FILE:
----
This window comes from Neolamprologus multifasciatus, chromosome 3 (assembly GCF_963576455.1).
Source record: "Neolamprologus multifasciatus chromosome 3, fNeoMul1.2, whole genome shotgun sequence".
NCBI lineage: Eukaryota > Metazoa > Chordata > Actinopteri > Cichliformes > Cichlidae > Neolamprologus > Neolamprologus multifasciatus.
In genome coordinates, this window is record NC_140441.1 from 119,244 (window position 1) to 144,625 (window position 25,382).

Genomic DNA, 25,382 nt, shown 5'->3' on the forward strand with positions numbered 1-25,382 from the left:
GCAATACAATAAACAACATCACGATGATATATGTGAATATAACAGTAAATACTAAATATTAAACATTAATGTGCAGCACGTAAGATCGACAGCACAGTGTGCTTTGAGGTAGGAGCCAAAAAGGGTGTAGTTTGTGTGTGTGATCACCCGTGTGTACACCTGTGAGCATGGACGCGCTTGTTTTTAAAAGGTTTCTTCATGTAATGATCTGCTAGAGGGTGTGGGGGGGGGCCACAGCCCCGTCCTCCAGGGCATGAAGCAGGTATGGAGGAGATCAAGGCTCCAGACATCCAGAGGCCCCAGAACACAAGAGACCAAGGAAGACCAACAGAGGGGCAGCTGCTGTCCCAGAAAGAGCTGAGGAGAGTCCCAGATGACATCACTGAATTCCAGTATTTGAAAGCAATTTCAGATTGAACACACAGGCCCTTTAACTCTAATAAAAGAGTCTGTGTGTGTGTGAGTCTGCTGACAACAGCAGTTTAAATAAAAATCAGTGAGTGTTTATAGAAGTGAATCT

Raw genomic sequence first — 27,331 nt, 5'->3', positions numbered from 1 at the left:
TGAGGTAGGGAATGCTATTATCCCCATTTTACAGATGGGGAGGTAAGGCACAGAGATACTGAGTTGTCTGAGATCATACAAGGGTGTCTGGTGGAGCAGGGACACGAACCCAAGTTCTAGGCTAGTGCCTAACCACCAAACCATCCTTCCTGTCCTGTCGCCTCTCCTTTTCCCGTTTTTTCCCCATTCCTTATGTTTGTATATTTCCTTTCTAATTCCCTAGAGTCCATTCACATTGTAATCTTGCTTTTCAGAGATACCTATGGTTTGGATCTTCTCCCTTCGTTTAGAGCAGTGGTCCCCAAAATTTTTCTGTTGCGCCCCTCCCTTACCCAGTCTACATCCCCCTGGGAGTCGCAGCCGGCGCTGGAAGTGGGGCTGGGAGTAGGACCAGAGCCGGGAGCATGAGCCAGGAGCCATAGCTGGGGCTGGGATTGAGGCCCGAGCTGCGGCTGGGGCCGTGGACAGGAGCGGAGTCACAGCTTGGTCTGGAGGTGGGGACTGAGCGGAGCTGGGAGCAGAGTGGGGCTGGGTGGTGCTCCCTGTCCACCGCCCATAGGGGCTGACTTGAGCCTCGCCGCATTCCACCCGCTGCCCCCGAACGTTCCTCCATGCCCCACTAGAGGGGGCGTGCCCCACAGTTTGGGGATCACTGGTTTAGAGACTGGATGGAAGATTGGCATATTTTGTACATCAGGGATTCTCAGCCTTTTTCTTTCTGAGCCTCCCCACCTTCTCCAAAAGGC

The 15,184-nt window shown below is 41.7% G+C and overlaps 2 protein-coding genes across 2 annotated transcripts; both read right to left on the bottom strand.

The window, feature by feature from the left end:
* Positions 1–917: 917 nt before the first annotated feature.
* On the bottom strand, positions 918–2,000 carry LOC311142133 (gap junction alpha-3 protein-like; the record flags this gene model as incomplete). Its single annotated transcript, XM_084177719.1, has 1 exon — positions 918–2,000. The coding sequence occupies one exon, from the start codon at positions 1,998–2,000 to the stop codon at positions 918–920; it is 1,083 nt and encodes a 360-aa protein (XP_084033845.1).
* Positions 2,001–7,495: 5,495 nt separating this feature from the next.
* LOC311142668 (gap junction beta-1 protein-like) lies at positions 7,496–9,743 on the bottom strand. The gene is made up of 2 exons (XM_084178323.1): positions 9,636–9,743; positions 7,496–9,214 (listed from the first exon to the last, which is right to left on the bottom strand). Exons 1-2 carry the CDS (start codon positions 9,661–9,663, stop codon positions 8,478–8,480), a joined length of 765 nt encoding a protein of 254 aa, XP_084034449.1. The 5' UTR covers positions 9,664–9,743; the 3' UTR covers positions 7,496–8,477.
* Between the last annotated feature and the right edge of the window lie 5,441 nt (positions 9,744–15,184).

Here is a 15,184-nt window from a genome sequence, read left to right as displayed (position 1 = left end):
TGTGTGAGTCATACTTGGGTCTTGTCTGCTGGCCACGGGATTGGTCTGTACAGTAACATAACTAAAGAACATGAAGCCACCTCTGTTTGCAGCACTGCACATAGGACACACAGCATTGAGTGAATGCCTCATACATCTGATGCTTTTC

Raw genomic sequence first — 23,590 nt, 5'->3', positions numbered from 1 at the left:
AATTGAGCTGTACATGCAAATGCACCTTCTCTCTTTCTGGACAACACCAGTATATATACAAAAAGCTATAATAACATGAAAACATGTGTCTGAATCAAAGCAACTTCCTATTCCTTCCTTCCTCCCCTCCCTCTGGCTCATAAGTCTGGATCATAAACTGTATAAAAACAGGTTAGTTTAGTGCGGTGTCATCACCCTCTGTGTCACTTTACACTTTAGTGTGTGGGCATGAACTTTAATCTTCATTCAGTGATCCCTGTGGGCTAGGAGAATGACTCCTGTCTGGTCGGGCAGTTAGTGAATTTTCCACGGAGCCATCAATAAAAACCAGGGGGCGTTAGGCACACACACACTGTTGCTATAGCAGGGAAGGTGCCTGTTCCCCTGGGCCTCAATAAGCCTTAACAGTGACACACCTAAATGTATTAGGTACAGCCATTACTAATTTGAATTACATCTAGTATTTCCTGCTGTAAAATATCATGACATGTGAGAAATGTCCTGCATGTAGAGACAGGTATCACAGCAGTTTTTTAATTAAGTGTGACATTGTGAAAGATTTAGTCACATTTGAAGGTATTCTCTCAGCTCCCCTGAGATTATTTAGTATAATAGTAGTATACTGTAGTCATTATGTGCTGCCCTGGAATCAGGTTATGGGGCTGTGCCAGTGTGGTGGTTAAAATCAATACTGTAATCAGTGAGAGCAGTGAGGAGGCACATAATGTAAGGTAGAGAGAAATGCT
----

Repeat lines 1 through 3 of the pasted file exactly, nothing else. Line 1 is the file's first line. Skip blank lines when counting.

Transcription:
This window comes from Neolamprologus multifasciatus, chromosome 3 (assembly GCF_963576455.1).
Source record: "Neolamprologus multifasciatus chromosome 3, fNeoMul1.2, whole genome shotgun sequence".
NCBI lineage: Eukaryota > Metazoa > Chordata > Actinopteri > Cichliformes > Cichlidae > Neolamprologus > Neolamprologus multifasciatus.